AgForce today, at the opening of Ekka 2019 to the general public, asked the question, “Who will stand up for regional Queensland?”
AgForce General President Georgie Somerset said they had taken the unprecedented action of launching a movement to engage people from metropolitan areas, because she couldn’t recall another period in history when people in regional Queensland were doing it so tough.
“First and foremost, we’re here for our members,” Mrs Somerset said.
“But regional Queensland is suffering, and if regional Queensland is suffering, we’re all suffering, all the way from the city to the bush.
“Limited water, lack of connectivity, poor roads, a shortage of, or in some cases no, teachers, police and doctors.
“I heard a story from an AgForce member just yesterday who runs a property less than two hours from Brisbane, and the local petrol station has closed. Now, if you want to fill up, you have to drive almost 30 minutes each way.
“That’s tough, especially on the elderly, disabled and other vulnerable people in the area,” Mrs Somerset said.
“That’s why we’re doing this, to raise awareness about what’s going on, and what better time and place than during these ten days of Ekka, one of the only times of the year when people from the country come to the city to speak about what it is they do, and those from the city can engage with it.
“But it doesn’t have to be that way. There are 51 other weeks in the year when people from urban areas can get out to the regions and say g’day, see for themselves what’s happening, make up their own minds.”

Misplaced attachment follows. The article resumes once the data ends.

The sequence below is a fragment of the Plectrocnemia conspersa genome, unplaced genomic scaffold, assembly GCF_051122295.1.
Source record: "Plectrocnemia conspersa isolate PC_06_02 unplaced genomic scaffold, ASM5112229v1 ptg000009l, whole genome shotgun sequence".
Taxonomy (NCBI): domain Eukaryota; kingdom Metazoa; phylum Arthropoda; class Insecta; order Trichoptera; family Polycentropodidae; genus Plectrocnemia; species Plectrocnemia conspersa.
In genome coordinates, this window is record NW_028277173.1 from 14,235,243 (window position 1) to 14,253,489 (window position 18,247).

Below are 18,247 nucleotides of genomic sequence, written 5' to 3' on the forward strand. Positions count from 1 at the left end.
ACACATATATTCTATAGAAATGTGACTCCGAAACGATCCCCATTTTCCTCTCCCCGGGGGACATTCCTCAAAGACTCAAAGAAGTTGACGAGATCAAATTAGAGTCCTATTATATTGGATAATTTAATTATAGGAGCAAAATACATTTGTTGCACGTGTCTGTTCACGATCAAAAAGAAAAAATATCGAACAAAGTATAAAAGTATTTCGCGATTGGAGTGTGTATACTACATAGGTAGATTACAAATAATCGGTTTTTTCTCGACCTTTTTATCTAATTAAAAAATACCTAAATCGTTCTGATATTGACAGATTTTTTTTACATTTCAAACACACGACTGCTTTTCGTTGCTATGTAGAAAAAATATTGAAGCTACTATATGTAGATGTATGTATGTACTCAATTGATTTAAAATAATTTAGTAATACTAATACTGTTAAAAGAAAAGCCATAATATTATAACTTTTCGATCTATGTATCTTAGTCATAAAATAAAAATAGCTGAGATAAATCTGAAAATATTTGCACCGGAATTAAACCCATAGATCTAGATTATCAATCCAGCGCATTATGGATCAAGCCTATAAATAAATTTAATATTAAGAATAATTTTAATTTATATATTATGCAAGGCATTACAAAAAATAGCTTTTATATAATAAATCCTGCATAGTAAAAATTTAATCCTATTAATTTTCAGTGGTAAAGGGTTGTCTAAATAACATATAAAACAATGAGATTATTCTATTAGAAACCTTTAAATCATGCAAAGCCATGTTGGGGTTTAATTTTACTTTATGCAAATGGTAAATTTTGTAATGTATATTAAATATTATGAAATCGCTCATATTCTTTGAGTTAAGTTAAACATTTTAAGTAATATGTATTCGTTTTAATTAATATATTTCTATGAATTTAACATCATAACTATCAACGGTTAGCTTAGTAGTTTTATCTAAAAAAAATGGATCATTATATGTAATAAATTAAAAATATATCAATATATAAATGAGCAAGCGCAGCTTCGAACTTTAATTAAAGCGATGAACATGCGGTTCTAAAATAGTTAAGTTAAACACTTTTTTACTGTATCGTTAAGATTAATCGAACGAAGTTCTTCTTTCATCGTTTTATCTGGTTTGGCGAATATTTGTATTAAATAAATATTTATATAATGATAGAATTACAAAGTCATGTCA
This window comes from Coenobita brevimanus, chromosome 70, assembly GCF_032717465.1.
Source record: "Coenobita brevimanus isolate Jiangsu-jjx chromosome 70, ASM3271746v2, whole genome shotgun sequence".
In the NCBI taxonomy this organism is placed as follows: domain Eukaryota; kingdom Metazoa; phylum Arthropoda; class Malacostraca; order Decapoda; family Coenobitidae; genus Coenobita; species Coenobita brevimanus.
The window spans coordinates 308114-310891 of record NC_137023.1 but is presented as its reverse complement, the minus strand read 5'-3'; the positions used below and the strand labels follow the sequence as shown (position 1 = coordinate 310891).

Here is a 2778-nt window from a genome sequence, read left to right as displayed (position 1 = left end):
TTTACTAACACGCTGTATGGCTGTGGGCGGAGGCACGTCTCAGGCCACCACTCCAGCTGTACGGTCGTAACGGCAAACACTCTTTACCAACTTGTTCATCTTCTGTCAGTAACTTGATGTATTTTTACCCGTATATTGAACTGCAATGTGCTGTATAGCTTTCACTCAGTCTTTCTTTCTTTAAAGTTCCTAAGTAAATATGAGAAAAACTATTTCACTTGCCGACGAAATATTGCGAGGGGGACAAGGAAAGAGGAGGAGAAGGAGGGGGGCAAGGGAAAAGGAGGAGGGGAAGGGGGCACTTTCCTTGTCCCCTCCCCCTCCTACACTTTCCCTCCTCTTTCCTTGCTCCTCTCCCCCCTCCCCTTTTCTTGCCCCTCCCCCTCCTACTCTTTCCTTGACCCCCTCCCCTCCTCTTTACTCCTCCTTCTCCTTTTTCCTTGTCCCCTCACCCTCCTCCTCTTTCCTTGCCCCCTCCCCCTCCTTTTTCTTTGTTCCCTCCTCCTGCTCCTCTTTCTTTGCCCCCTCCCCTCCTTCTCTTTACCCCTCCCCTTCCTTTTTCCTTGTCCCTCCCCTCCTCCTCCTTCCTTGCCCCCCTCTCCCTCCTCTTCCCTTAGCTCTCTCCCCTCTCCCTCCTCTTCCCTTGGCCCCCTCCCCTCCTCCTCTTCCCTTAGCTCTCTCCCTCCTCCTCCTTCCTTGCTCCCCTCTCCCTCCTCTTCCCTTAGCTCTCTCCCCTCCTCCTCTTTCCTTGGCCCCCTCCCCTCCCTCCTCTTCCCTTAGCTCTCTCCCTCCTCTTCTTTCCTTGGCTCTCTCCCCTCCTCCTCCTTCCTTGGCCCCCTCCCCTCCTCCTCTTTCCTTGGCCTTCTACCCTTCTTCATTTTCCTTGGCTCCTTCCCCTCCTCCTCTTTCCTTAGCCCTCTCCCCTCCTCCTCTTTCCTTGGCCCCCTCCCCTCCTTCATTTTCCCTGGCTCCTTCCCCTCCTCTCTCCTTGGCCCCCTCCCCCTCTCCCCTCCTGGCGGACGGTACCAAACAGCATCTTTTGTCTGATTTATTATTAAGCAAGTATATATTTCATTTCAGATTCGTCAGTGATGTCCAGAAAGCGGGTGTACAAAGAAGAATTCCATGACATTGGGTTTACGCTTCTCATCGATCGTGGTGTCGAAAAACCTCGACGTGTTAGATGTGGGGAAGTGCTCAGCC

Mrs Somerset said AgForce would continue to ask the question: “Who will stand up for regional Queensland?” in an effort to foster that Queensland spirit of mateship that so often comes to the fore when our backs are to the wall.
“Over the weekend you’ll begin to see our ads – our call to sit up and take notice – both in the major newspapers and on prime-time television,” Mrs Somerset said.
“We’re going hard at this because it’s so important.
“People in rural and regional Queensland are facing incredible hardship, but they feel undeniable gratitude for the outpouring of support they’ve already received from their brothers and sisters in metropolitan areas over the past 12 months or more.
“We should all remember there are some countries, like Singapore, that don’t have enough land to grow their own produce and instead import almost all their food from abroad.
“Even the most militant animal activist couldn’t survive without agriculture growing their mung beans and chickpeas and wheat.
“Our new Country Connection membership will bridge any perceived divide between those from the city and country, and welcomes especially young people from metropolitan areas who want to connect more with what’s happening in the bush.
“The truth is though, no matter what we do, there will always be some who focus on the apparent differences in what are their selfish efforts to fuel their own agendas, rather than looking to the much wider, much greater good.
“That’s why this today, at Ekka, is only the first step in a much longer journey to unite all of us, no matter who you are or where you’re from.
“In the end, we all need agriculture to survive.”
Read more facts, stats and stories about what’s happening in regional Queensland at www.standupforqldag.org.au, and take part online using #standupforqldag